This story does bring up self-harm, substance abuse, addiction, and suicide. If you or someone you know is having thoughts of harming themselves or suicide, please seek help. YOU ARE LOVED. There is always someone to reach out to. I’ll leave some links down below.

The ending was bittersweet but I’m happy for where all of the characters end up. Breath Like Water is a great story overall. I think it will help a lot of people who are struggling right now.


Anna Jarzab is a Midwesterner turned New Yorker. She lives and works in New York City and is the author of such books as Red Dirt, All Unquiet Things, The Opposite of Hallelujah, and the Many-Worlds series. Visit her online at and on Twitter, @ajarzab.

Instagram: @ajarzab
Twitter: @ajarzab
Author website:

READ EXCERPT HERE >>> Breath Like Water | Prologue

24/7 Support That’s Here For You

National Suicide Prevention Lifeline
Call 1-800-273-TALK (8255)

The Trevor Project
TrevorChat available
Text START to 678678

Crisis Text Line
Text HOME to 741741

National Alliance On Mental Illness

To Write Love On Her Arms

Book Reviews

[Book Review] Adorkable by Cookie O’Gorman

Image via Goodreads

Genre: Young Adult Contemporary Romance
Rating: 5 out of 5
Recommend to Others?: Yes


ABOUT: Adorkable (ah-dor-kuh-bul): Descriptive term meaning to be equal parts dorky and adorable. For reference, see Sally Spitz.

Seventeen-year-old Sally Spitz is done with dating. Or at least, she’s done with the horrible blind dates/hookups/sneak attacks her matchmaking bestie, Hooker, sets her up on. There’s only so much one geek girl and Gryffindor supporter can take.

Her solution: She needs a fake boyfriend. And fast.

Enter Becks, soccer phenom, all-around hottie, and Sally’s best friend practically since birth. When Sally asks Becks to be her F.B.F. (fake boyfriend), Becks is only too happy to be used. He’d do anything for Sal—even if that means giving her PDA lessons in his bedroom, saying she’s “more than pretty,” and expertly kissing her at parties.

The problem: Sally’s been in love with Becks all her life—and he’s completely clueless.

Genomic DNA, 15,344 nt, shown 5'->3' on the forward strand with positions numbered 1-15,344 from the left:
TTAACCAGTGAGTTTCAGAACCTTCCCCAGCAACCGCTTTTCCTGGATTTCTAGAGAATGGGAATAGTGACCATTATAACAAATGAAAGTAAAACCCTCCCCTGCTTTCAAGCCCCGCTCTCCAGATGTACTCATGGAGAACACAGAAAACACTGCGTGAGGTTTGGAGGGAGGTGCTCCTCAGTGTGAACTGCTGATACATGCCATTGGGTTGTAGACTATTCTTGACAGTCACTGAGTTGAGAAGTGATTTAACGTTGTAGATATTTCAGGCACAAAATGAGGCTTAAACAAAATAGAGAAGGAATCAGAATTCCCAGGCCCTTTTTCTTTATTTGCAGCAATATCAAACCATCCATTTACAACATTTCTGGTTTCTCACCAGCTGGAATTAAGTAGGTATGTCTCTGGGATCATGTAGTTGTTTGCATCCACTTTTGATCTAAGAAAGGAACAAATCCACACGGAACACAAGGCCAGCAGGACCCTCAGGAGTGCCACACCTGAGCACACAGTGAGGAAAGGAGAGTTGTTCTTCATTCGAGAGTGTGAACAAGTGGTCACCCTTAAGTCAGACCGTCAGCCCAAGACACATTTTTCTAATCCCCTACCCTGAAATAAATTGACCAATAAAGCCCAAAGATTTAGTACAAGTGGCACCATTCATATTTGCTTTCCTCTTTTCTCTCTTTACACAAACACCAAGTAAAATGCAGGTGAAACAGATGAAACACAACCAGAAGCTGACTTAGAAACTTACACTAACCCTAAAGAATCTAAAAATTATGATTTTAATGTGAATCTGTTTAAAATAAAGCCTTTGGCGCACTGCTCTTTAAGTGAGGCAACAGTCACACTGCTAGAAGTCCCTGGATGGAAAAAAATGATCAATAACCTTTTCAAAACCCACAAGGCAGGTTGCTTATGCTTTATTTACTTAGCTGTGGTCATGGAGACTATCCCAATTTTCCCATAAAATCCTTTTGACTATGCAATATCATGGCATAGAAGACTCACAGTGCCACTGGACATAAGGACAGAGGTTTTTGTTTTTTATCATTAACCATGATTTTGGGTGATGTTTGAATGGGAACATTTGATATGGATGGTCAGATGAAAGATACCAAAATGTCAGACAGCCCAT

This book features two best friends, one special-edition Yoda Snuggie, countless beneath-the-ear kisses, and begs the question:

Who wants a real boyfriend when faking it is so much more fun?


My Review:
Perfectly titled, teenage angst-filled, an explosion of geeky charm, Adorkable was a delight to read – just in time for Valentine’s Day. Adorkable instantly captured my attention and held on tight. I was sad when it ended and it had to let me go. My copy also came with additional bonus content, which I’ll read at a later date.

Adorkable was an auto-buy for me. I was browsing the shelves in Barnes & Noble, ready to splurge my Christmas money on more books, when my eye caught Adorkables cute cover art. I’ve heard of fake boyfriend/girlfriend stories but had never read one, so I gave this one a try.

The author did a good job pacing the story. I was surprised by how riveting the story was. I was invested in what was at stake. It didn’t feel rushed despite being only 261 pages.

The only character I really liked was Sally. Her mom was so-so but too pushy about setting up Sally with blind dates. Hooker, her supposed best friend, was very unlikable. It seemed like she didn’t care (or refused to care) about Sally’s clearly stated strong desire to not be set up anymore. Becks was also so-so for me. He was sweet at times. Then there were moments when I didn’t like how he treated Sally and took advantage of Sally’s predicament.

Anyway, Adorkable was a great story. Perfect pacing. The right amount of suspense, geekiness and drama. It’s refreshing to read a book that really embodies its title – this was truly adorkable.

ARCs Blog Tours Book Reviews

[BLOG TOUR] ARC Review: Don’t Read the Comments by Eric Smith

[January 21, 2020 – February 4, 2020]

Thank you to Inkyard Press and NetGalley for the e-ARC to read and review. Don’t Read the Comments by Eric Smith is on sale January 28, 2020.

Genre: Young Adult Contemporary
Rating: 5 out of 5
Recommend to Others?: Yes


ABOUT: Divya Sharma is a queen. Or she is when she’s playing Reclaim the Sun, the year’s hottest online game. Divya—better known as popular streaming gamer D1V—regularly leads her #AngstArmada on quests through the game’s vast and gorgeous virtual universe. But for Divya, this is more than just a game. Out in the real world, she’s trading her rising-star status for sponsorships to help her struggling single mom pay the rent.